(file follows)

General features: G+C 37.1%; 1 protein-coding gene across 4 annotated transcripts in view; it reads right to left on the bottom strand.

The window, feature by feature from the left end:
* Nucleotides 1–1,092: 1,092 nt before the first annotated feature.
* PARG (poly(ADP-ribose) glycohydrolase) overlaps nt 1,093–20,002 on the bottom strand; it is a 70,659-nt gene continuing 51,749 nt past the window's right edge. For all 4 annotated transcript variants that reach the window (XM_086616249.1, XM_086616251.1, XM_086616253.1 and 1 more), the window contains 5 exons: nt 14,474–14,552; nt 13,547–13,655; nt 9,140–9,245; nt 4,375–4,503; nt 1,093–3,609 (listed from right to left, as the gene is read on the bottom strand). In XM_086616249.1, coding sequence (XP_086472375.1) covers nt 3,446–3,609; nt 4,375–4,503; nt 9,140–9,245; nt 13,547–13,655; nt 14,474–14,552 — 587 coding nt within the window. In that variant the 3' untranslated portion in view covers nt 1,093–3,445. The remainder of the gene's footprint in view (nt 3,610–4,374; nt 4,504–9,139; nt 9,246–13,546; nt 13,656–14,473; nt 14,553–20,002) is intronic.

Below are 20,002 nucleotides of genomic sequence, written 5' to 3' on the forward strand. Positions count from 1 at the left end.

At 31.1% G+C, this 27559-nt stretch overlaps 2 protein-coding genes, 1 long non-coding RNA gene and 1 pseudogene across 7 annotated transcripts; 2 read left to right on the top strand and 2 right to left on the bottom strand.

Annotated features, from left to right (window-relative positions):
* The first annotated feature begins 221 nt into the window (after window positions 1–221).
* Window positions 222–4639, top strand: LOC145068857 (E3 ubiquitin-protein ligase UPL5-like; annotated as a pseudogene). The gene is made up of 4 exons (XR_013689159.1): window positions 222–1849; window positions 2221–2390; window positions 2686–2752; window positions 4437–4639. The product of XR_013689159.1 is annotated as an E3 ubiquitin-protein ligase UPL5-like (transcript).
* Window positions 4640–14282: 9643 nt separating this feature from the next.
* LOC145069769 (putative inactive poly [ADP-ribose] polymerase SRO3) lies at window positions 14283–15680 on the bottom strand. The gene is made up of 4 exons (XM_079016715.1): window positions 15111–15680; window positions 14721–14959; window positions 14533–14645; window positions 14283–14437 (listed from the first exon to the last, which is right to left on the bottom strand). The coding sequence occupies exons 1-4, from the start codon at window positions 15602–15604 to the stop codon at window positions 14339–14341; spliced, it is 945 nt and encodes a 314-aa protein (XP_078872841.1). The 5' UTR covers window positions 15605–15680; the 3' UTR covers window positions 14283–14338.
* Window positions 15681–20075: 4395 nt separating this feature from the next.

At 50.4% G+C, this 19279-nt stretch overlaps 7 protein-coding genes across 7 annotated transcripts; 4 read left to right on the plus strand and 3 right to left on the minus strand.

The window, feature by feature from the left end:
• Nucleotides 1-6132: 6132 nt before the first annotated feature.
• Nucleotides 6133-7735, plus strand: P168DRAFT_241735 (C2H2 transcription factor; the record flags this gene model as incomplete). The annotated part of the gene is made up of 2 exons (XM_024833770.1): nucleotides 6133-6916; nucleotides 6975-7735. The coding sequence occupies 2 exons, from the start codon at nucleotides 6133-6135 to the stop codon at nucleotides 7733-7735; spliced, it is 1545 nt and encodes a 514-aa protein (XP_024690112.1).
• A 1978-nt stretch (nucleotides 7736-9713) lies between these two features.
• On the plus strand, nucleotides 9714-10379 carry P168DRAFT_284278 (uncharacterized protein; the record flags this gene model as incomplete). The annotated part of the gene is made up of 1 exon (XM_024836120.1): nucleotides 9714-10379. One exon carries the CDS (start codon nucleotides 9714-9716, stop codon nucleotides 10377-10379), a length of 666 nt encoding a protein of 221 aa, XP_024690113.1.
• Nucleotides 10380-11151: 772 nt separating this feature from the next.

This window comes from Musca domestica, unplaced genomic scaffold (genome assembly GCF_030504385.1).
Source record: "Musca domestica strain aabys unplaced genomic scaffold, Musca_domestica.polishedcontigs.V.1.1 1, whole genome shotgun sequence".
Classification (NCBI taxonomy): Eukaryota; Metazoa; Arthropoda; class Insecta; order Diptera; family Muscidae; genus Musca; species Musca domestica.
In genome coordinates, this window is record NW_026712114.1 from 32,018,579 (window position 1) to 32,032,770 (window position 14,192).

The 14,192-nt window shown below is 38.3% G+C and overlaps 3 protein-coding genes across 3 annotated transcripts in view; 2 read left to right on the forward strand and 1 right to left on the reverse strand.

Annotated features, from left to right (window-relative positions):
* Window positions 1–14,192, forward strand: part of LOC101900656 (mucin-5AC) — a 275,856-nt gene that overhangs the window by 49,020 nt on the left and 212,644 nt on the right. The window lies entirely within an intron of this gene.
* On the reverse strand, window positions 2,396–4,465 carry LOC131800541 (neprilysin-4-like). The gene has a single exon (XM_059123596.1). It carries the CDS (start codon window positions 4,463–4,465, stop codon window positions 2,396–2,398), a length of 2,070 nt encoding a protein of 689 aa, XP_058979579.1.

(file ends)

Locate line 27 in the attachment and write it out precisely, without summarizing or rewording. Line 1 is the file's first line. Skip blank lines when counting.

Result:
* On the reverse strand, window positions 2,396–4,465 carry LOC131800541 (neprilysin-4-like). The gene has a single exon (XM_059123596.1). It carries the CDS (start codon window positions 4,463–4,465, stop codon window positions 2,396–2,398), a length of 2,070 nt encoding a protein of 689 aa, XP_058979579.1.